Pubdate: Thu, 15 Jan 2004
Source: Waukesha Freeman (WI)
Copyright: 2004 The Waukesha Freeman
Author: Gary Storck


January is National Glaucoma Awareness Month. This eye disease affects
an estimated 3 million Americans and is one of the leading causes of

Born with glaucoma in Waukesha nearly 49 years ago, I lost much of my
eyesight as a small child before the disease was even detected.
Because of that, I strongly urge everyone to have regular eye exams
for themselves and their families.

While many patients can find symptomatic relief from daily use of one
eyedrop in each eye, others with more severe cases may be prescribed
several daily medications, needing to be taken several times per day.
When medications are ineffective or their side effects intolerable,
surgery is often tried; but it is risky, and a significant number of
patients find surgery more damaging to vision than glaucoma itself.

In the early 1970s researchers found marijuana had the ability to
lower the elevated eye pressures that damage the optic nerve and cause
blindness from glaucoma. In the mid-1970s a glaucoma patient from
Washington D.C., Robert Randall, was arrested for using marijuana to
treat his glaucoma, which was rapidly destroying his vision. Randall
won his case using a medical necessity defense and in turn sued the
federal government. He eventually was granted a monthly supply of
marijuana from federal authorities, which he received up until his
death in 2001, successfully preserving his eyesight for decades after
he was told he would be blind in a matter of months.

The program that supplied Randall still supplies two other glaucoma
patients grandfathered into the program, which was closed to new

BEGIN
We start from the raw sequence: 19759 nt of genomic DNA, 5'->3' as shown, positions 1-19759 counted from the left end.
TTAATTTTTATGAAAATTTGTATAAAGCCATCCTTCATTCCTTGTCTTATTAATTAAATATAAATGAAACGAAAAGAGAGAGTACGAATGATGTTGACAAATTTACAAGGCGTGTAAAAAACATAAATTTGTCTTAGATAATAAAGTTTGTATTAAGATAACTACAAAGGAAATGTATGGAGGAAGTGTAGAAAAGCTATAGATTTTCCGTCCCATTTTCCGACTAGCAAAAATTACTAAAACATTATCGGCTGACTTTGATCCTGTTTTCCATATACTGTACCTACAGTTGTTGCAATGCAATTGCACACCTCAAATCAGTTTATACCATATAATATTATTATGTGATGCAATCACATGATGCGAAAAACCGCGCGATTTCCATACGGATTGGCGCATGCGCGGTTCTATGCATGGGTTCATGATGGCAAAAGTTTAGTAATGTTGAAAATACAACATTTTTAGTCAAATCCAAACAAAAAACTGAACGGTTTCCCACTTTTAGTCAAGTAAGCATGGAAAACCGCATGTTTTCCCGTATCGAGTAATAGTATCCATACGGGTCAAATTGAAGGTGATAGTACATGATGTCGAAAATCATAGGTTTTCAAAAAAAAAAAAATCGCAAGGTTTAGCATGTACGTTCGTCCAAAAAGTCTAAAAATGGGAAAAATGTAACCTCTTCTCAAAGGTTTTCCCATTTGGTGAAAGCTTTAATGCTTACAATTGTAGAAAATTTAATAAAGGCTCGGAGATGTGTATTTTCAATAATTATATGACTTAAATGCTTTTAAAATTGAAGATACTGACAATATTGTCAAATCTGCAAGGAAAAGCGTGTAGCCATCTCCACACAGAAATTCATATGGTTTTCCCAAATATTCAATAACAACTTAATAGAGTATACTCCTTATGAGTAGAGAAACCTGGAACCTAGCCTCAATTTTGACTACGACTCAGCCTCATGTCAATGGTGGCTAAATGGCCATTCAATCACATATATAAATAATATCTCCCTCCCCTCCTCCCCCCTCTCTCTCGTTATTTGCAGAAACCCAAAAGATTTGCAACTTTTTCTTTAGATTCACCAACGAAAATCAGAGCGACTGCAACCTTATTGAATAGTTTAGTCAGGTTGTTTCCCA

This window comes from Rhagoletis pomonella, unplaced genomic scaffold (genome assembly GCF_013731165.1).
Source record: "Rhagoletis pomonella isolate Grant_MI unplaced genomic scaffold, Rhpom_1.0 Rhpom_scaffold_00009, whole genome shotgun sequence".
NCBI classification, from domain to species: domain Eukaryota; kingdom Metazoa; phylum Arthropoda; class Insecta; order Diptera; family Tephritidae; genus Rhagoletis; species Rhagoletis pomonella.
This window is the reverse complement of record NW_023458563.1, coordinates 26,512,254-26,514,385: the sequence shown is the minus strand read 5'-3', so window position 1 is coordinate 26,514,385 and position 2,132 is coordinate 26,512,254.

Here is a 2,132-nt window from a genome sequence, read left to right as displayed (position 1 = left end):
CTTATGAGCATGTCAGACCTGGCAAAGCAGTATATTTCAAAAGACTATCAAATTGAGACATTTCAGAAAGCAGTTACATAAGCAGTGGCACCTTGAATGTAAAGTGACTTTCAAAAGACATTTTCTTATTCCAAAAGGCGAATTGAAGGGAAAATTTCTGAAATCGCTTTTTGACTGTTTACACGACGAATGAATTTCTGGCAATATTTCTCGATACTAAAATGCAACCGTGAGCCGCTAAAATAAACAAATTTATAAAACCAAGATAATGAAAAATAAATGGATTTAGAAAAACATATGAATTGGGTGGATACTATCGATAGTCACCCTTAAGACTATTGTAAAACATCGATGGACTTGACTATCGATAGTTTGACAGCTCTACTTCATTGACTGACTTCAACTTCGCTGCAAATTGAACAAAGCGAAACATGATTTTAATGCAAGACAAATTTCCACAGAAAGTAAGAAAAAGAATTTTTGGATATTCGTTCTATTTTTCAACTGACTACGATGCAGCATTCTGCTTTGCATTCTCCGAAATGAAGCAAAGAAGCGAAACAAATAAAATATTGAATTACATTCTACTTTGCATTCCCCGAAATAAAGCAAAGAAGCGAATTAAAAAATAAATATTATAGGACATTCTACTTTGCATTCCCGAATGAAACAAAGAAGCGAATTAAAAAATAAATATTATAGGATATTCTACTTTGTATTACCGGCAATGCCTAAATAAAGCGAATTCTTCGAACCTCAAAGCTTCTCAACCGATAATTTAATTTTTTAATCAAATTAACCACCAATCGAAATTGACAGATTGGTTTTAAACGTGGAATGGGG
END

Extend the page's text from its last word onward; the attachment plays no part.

participants under the first Bush administration in 1992.

With state Rep. Gregg Underheim, R-Oshkosh, who chairs the state
Assembly's Health Committee, ready to introduce a medical marijuana
bill in the state Legislature, there is new hope for Wisconsin
glaucoma patients who have exhausted all legal remedies and may want
to use marijuana to save their eyesight.

It is immoral to make patients who can benefit from medicinal pot
choose between breaking the law or suffering needlessly, whether
suffering from glaucoma, cancer, HIV/AIDS, multiple sclerosis, chronic
pain, rare diseases like Ehlers-Danlos Syndrome or numerous other
medical conditions.

Polling has shown that both within our state and nationally more than
80 percent of people support giving patients safe and legal access to
medical marijuana. This silent majority must now speak up and let
state lawmakers know that there is a pressing need to pass a medical
marijuana bill without delay.

Please make your voice be heard.

Gary Storck, Director of communications

Is My Medicine Legal YET?

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